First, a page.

Once you decide to take advantage of respite care services you must prepare yourself, other family members, your loved one and the service provider for the transition.
Eliminating the Guilt
Guilt is one of the most stressful and destructive emotions associated with caregiving. It can cause anxiety, depression and a host of physical maladies, such as exhaustion.
Many times guilt develops when a caregiver seeks respite care services for their loved one. He or she may feel they have failed in their role and in the performance of their duties or that they somehow have let their family member down.
This couldn't be further from the truth. Making use of respite care services is a self-less act. Doing so means the person realizes the responsibilities of being a round-the-clock caregiver are demanding and never ending. Asking for help is in everyone's best interest.
Eliminate any feelings of guilt or concerns by discussing the idea of in-home providers and adult daycare centers with other family members. Share your anxieties and frustration concerning the toll caregiving is taking on you. Ask for their input regarding the situation. Making respite care services a group decision takes the pressure off a single caregiver and holds everyone accountable.
Caregivers also can ease their conscious by:
- Making impromptu on-site visits to adult or senior daycare centers. This allows you to see first-hand what a positive experience it can be for seniors.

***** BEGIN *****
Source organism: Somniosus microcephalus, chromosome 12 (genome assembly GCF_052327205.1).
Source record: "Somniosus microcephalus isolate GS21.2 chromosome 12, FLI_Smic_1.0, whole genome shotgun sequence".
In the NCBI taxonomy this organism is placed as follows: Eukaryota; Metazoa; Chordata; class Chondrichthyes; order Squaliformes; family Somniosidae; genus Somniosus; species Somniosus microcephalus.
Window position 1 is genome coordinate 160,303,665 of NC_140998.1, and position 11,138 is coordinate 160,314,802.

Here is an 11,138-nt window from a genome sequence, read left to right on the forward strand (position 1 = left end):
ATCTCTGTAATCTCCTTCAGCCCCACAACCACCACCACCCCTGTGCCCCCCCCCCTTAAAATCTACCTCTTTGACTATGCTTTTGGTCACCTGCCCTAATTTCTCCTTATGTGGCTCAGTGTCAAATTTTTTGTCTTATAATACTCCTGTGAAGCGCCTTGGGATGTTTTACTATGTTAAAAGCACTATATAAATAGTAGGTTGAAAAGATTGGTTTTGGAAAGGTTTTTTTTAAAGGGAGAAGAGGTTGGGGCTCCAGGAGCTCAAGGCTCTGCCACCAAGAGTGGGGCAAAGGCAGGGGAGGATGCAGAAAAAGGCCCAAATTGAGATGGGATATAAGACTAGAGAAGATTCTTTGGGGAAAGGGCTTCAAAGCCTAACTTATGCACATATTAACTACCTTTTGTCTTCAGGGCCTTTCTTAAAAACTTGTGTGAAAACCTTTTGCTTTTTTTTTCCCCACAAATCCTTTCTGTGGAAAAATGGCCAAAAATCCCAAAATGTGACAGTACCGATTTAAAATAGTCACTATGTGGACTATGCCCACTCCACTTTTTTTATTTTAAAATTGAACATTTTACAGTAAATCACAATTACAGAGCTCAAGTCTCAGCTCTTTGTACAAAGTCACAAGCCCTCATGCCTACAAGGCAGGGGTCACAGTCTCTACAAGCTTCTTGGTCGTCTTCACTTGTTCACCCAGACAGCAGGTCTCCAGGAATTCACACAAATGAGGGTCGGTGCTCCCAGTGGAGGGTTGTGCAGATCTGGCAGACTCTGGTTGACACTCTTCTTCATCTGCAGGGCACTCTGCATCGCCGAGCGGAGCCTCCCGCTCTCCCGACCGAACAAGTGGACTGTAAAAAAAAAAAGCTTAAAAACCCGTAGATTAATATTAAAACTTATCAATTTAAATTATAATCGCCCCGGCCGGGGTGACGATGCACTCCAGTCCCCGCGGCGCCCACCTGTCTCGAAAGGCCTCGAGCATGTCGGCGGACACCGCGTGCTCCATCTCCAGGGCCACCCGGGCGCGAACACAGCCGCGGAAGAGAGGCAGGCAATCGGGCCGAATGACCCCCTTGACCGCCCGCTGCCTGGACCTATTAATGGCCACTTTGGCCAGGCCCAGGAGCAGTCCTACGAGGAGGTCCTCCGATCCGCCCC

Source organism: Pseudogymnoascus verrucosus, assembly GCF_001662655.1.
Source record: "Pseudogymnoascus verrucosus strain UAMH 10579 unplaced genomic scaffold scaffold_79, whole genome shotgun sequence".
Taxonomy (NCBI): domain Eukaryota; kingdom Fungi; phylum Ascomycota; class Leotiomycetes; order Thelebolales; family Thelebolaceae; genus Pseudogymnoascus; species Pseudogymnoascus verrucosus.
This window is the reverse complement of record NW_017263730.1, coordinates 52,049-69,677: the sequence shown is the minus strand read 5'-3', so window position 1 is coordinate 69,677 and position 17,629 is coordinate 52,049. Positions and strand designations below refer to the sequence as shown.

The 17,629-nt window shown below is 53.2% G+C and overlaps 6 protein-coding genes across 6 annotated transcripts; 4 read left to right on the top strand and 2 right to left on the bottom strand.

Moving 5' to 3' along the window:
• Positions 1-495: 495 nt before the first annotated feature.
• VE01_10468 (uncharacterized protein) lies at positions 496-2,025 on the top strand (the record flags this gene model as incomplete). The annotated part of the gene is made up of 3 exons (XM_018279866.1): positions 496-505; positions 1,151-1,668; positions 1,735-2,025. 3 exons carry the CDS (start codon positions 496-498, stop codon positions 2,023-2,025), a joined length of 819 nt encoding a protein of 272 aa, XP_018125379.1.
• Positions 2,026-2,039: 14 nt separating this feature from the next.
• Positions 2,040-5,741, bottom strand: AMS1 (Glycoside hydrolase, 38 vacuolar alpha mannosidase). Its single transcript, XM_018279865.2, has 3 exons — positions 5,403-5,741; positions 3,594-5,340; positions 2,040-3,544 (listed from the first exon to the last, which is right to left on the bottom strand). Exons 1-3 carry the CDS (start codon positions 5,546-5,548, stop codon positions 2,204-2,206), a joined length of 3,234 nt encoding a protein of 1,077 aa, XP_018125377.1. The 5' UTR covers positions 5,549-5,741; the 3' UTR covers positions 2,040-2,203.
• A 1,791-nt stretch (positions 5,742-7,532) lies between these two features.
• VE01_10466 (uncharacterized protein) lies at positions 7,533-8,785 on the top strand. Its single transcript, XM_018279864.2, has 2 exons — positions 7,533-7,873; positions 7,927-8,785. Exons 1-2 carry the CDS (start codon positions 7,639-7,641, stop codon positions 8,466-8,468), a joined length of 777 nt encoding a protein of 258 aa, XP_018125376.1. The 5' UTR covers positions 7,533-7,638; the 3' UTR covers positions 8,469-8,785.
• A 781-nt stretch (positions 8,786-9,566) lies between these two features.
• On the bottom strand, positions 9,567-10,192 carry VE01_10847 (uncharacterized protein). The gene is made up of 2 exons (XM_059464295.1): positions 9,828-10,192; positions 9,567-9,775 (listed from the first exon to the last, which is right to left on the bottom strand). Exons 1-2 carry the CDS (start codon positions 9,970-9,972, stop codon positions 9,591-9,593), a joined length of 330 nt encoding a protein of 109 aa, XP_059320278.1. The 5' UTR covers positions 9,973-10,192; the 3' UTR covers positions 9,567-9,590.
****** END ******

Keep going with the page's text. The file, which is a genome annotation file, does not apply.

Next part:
- Arranging to have the senior spend time at a center or with an individual in your home to see how they acclimate.
- Finding out what emergency procedures are in place. Knowing the facility has pre-established evacuation plans provides peace of mind.
Preparing Your Loved One for Respite Care Services
Seniors-particularly those suffering from Alzheimer's disease or other types of dementia-do not respond well to change. They feel most comfortable in familiar surroundings with people they trust. Introduce your loved one to a "new" caregiver or environment gradually to assure a smooth changeover.
When speaking with the individual it may help to refer to adult daycare as work or an activities center or call the provider a "home helper" or a "new friend." Whenever possible have the senior share something about themselves with the caregiver or staff member, such as whether they are married, have children, grandchildren or pets. The objective is to gain the senior's trust and forge a bond.
Preparing the Respite Care Services Provider
Developing a relationship between your loved one and a new caregiver takes time. Remember, not everyone is compatible and you may need to try several situations before there is a connection.
To be effective caregivers must have a basic history of your family member, including their:
- Health and/or medical conditions
- A list of any prescription or over-the-counter medications they are taking or food/ drug allergies
- Personality traits, habits and routine activities
- Likes and dislikes especially regarding food
- Interests and hobbies
- Level of functionality, cognition and portability
- Ability to communicate
- Family and employment history
The Alzheimer's Association's offers a helpful, free form named "Personal Facts and Insights" which you can use to gather the appropriate information to share with a new caregiver.
Written by Home Care Expert Mary S. Yamin-Garone.